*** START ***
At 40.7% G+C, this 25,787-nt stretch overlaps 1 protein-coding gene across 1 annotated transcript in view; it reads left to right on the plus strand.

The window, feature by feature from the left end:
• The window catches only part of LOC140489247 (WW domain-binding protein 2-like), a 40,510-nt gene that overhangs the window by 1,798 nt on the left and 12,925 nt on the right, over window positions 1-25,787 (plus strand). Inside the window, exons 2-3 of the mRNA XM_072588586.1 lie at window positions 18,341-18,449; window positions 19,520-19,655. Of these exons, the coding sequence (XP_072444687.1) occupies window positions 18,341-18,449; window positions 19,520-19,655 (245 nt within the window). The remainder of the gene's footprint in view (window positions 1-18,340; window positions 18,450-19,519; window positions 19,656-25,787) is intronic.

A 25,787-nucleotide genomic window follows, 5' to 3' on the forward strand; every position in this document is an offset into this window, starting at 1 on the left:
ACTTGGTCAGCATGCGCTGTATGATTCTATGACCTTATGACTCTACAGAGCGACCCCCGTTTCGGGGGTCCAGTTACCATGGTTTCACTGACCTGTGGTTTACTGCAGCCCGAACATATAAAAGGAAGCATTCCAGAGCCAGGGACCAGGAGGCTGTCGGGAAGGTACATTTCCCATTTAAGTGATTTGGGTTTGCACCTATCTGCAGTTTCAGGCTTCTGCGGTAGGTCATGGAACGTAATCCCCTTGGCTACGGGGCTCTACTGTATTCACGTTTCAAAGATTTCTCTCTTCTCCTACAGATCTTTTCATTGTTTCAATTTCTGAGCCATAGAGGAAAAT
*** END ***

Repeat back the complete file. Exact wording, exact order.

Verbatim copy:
At 40.7% G+C, this 25,787-nt stretch overlaps 1 protein-coding gene across 1 annotated transcript in view; it reads left to right on the plus strand.

The window, feature by feature from the left end:
• The window catches only part of LOC140489247 (WW domain-binding protein 2-like), a 40,510-nt gene that overhangs the window by 1,798 nt on the left and 12,925 nt on the right, over window positions 1-25,787 (plus strand). Inside the window, exons 2-3 of the mRNA XM_072588586.1 lie at window positions 18,341-18,449; window positions 19,520-19,655. Of these exons, the coding sequence (XP_072444687.1) occupies window positions 18,341-18,449; window positions 19,520-19,655 (245 nt within the window). The remainder of the gene's footprint in view (window positions 1-18,340; window positions 18,450-19,519; window positions 19,656-25,787) is intronic.

A 25,787-nucleotide genomic window follows, 5' to 3' on the forward strand; every position in this document is an offset into this window, starting at 1 on the left:
ACTTGGTCAGCATGCGCTGTATGATTCTATGACCTTATGACTCTACAGAGCGACCCCCGTTTCGGGGGTCCAGTTACCATGGTTTCACTGACCTGTGGTTTACTGCAGCCCGAACATATAAAAGGAAGCATTCCAGAGCCAGGGACCAGGAGGCTGTCGGGAAGGTACATTTCCCATTTAAGTGATTTGGGTTTGCACCTATCTGCAGTTTCAGGCTTCTGCGGTAGGTCATGGAACGTAATCCCCTTGGCTACGGGGCTCTACTGTATTCACGTTTCAAAGATTTCTCTCTTCTCCTACAGATCTTTTCATTGTTTCAATTTCTGAGCCATAGAGGAAAAT